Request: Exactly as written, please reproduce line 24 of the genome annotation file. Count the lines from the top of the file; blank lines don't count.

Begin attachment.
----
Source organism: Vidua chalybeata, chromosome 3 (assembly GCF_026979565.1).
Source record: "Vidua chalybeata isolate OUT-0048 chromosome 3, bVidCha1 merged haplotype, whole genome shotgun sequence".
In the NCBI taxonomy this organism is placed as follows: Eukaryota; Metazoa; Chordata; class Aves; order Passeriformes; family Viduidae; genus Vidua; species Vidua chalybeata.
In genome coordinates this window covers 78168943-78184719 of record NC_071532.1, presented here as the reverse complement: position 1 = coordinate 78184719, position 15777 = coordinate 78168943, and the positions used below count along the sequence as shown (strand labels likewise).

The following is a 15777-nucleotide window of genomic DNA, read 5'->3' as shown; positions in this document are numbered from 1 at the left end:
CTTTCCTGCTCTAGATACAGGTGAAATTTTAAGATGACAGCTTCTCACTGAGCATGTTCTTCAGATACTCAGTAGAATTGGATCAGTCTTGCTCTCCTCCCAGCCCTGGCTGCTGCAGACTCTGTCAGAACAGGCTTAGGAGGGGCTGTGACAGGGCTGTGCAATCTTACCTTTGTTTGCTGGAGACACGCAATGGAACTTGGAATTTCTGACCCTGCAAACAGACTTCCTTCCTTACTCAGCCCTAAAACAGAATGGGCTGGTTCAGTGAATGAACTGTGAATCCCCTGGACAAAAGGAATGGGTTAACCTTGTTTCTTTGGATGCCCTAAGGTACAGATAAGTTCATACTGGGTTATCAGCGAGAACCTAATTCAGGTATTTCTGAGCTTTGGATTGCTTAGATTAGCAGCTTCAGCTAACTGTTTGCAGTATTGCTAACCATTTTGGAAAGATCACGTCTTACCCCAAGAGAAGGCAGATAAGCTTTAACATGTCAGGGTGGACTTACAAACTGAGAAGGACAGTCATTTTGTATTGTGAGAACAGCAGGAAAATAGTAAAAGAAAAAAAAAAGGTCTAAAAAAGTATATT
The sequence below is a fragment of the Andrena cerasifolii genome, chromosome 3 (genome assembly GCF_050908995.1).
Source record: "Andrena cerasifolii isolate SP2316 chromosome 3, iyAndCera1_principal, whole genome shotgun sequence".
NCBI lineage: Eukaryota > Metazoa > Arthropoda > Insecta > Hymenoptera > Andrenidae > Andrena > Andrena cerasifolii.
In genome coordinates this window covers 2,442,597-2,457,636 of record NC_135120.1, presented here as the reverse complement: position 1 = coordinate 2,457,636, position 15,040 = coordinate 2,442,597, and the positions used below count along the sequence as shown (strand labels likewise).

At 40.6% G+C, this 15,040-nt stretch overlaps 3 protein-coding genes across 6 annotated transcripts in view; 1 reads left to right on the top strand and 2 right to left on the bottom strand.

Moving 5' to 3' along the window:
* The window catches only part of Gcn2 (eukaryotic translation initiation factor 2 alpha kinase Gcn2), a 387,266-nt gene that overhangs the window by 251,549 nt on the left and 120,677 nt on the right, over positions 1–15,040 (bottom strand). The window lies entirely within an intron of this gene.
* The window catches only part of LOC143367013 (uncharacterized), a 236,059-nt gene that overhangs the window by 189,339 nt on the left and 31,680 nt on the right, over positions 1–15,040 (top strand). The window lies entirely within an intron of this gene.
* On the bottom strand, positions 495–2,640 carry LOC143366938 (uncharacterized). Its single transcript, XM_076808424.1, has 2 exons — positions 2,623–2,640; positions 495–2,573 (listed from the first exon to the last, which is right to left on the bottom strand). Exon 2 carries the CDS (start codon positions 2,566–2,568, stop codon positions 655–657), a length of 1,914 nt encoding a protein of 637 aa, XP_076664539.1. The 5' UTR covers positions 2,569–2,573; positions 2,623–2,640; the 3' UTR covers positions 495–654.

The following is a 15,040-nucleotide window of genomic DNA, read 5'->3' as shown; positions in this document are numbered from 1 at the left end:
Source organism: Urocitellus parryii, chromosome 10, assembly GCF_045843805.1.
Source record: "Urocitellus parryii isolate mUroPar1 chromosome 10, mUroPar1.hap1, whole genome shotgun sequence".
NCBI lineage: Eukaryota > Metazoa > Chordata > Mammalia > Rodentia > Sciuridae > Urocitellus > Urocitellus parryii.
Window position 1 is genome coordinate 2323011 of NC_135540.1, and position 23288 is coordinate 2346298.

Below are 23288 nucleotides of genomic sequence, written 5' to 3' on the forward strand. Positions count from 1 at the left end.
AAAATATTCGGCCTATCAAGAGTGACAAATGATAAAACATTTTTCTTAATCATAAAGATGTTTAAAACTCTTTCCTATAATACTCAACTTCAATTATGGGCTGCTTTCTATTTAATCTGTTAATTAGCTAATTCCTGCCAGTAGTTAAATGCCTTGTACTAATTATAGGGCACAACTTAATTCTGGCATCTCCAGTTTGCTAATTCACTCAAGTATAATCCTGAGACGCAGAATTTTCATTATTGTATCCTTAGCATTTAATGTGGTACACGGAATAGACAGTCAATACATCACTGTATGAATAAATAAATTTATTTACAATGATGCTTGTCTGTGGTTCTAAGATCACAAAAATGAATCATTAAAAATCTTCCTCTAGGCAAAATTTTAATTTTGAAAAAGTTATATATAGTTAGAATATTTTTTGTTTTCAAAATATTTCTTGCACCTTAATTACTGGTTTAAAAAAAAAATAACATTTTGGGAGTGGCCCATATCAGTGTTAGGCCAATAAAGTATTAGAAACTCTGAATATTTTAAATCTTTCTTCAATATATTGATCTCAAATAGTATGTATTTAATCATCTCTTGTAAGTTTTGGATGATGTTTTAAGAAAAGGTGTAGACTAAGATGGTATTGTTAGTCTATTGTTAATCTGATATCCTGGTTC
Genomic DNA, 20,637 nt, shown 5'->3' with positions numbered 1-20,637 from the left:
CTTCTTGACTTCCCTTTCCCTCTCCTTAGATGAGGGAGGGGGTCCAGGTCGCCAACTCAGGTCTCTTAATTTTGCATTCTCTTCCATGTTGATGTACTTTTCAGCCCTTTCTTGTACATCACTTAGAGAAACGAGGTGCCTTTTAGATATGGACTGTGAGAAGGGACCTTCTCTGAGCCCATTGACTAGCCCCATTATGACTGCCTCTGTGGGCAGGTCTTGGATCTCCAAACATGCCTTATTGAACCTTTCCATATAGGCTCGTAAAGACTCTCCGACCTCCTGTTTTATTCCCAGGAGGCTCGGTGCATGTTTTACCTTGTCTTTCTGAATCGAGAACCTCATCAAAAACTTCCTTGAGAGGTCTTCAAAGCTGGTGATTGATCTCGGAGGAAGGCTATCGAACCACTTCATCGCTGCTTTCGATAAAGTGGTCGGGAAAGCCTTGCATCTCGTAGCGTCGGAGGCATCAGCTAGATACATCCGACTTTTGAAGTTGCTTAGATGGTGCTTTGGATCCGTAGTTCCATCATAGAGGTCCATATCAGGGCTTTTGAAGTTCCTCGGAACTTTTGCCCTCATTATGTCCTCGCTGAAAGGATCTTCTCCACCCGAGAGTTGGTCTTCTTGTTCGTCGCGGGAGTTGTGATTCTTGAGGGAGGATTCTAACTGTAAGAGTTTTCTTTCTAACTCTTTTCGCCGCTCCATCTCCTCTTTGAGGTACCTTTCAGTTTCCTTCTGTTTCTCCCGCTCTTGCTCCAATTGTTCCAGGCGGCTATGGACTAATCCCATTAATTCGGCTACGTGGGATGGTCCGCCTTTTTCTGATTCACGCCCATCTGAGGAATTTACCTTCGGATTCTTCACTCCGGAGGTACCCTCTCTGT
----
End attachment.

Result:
CTTCTTGACTTCCCTTTCCCTCTCCTTAGATGAGGGAGGGGGTCCAGGTCGCCAACTCAGGTCTCTTAATTTTGCATTCTCTTCCATGTTGATGTACTTTTCAGCCCTTTCTTGTACATCACTTAGAGAAACGAGGTGCCTTTTAGATATGGACTGTGAGAAGGGACCTTCTCTGAGCCCATTGACTAGCCCCATTATGACTGCCTCTGTGGGCAGGTCTTGGATCTCCAAACATGCCTTATTGAACCTTTCCATATAGGCTCGTAAAGACTCTCCGACCTCCTGTTTTATTCCCAGGAGGCTCGGTGCATGTTTTACCTTGTCTTTCTGAATCGAGAACCTCATCAAAAACTTCCTTGAGAGGTCTTCAAAGCTGGTGATTGATCTCGGAGGAAGGCTATCGAACCACTTCATCGCTGCTTTCGATAAAGTGGTCGGGAAAGCCTTGCATCTCGTAGCGTCGGAGGCATCAGCTAGATACATCCGACTTTTGAAGTTGCTTAGATGGTGCTTTGGATCCGTAGTTCCATCATAGAGGTCCATATCAGGGCTTTTGAAGTTCCTCGGAACTTTTGCCCTCATTATGTCCTCGCTGAAAGGATCTTCTCCACCCGAGAGTTGGTCTTCTTGTTCGTCGCGGGAGTTGTGATTCTTGAGGGAGGATTCTAACTGTAAGAGTTTTCTTTCTAACTCTTTTCGCCGCTCCATCTCCTCTTTGAGGTACCTTTCAGTTTCCTTCTGTTTCTCCCGCTCTTGCTCCAATTGTTCCAGGCGGCTATGGACTAATCCCATTAATTCGGCTACGTGGGATGGTCCGCCTTTTTCTGATTCACGCCCATCTGAGGAATTTACCTTCGGATTCTTCACTCCGGAGGTACCCTCTCTGT